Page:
I should start by mentioning that our firm does not give income tax advice. We are not CPAs or tax attorneys, and we defer to tax specialists on all income tax (or any tax) related matter.

Personal Services Contracts, a/k/a Family Medicaid Caregiver Agreement, are one of many potential Medicaid planning techniques your elder law attorney may advise as a way to protect a Medicaid-applicant’s resources. The link above dives deeper into explaining family caregiver agreements (a/k/a personal services contracts). In essence, Florida law allows any caregiver, even a family member or close friend, to be paid for the services that they render on behalf of another. Even though adult children do not generally charge for providing services to their elderly parent, there is no law requiring that friend and family only be paid in love. So, if your elder care attorney can legally and ethically transfer some money out of the Medicaid-applicant’s name and into the name of their children for services that they are going to render anyway, so that all of the Medicaid-applicant’s money doesn’t have to go toward their cost of care, this is a win-win, right? In the long run, undoubtedly yes.

But, enter the tax man.

Do I have to pay income taxes on a personal services contract?

To the IRS, income is income, regardless of the source – and they want the income tax they are owed. If you are on the receiving end of a valid personal-services contract or family caregiver agreement – i.e. you are getting paid for providing care to a loved one who is receiving or applying for Medicaid waiver or institutional long-term care benefits, tax professionals mostly seem to agree, that this would be income to the caregiver.

As a side note, I have heard some tax attorneys argue that money received per a family caregiver contract is not income, but most do not hold that position (again, we defer to your tax adviser).

It can then be quite the shock when, at the end of the year, their tax preparer explains to the care provider that they have to give 1/3rd (or whatever the tax bracket dictates), of what they received from a personal services contract, to the IRS. Since your elder law attorney is often transferring large chunks of money through the caregiver contract, the tax hit can be an unwelcome surprise.  

What Does the IRS say about Family Caregivers?

Special rules apply to workers who perform in-home services for elderly or disabled individuals (caregivers). Caregivers are typically employees of the individuals for whom they provide services because they work in the homes of the elderly or disabled individuals and these individuals have the right to tell the caregivers what needs to be done. These services may or may not be provided by a family member. If the caregiver employee is a family member, the employer may not owe employment taxes even though the employer needs to report the caregiver's compensation on a Form W-2. See Publication 926, Household Employer's Tax Guide for more information.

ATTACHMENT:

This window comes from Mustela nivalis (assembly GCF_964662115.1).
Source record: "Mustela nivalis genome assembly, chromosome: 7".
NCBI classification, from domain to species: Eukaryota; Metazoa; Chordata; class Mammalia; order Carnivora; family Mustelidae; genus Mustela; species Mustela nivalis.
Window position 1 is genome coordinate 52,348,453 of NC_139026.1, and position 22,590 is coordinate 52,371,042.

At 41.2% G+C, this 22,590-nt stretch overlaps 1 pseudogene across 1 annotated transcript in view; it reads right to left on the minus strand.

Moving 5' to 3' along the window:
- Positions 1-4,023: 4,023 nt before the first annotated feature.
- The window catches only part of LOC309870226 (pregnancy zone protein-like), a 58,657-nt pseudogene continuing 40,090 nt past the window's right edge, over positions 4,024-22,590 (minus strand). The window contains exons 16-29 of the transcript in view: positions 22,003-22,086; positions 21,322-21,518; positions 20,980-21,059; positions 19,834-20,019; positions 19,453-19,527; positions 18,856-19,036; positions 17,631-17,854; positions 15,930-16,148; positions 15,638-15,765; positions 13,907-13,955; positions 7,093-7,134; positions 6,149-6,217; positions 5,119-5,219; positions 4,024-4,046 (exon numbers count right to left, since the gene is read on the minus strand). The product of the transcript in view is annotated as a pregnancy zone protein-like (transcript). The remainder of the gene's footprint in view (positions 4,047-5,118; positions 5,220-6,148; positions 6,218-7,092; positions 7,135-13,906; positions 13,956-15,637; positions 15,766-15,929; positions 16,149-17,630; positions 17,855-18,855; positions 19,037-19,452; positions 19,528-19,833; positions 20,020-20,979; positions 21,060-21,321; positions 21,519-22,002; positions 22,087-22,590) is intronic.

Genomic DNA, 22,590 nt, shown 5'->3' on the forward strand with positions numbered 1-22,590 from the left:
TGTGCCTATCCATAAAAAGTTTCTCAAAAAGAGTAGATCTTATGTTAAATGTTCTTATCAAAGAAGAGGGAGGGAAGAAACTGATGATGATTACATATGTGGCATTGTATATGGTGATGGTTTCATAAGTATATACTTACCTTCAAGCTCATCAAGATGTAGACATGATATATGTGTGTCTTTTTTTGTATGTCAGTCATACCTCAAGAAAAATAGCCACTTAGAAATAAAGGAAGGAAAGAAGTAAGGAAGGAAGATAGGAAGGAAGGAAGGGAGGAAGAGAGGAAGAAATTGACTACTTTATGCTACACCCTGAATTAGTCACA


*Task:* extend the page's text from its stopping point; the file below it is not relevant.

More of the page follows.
However, in some cases the caregivers are not employees. In such cases, the caregiver must still report the compensation as income of his or her Form 1040, and may be required to pay self-employment tax depending on the facts and circumstances.

Read more directly at IRS.gov here: Family Caregivers and Self Employment Taxes

Can Income Taxes Owed on a Family Caregiver Agreement Be Deferred?

Yes. A really useful strategy to spread a personal care contract’s income-tax burden over a period of years is to place the care provider’s compensation into an immediate annuity that pays out over time. Utilizing the strategy allows the caregiver to only pays taxes as income is received from the annuity, not in one large lump sum. 

Remember that the primary goal is to qualify someone for medicaid which involves getting resources out of their name in a medicaid-compliant manner. So, while a care receiver could pay their care provider as services are rendered, that would not be efficient for medicaid-planning purposes. Your elder law attorney, typically, wants to get as much money out of the medicaid applicant's name as possible using a variety of techniques (one of which may be the personal services contract). This is why the annuity is needed - it achieves the goal of getting a large lump sum out of the medicaid applicant's name but spreads out the income to the caregiver over a period of years.

Another risk of giving the money to a caregiver in one large lump sum through a valid personal services contract is that the money does, in fact, become 100% the caregiver’s. If they want to run to Vegas and put it all on red, they can legally do so. So, in addition to spreading out the income tax burden, utilizing a Medicaid compliant annuity to fund a personal services contract, adds an additional layer of security for the Medicaid recipient - knowing that the money will be doled out over a period of years rather than immediately.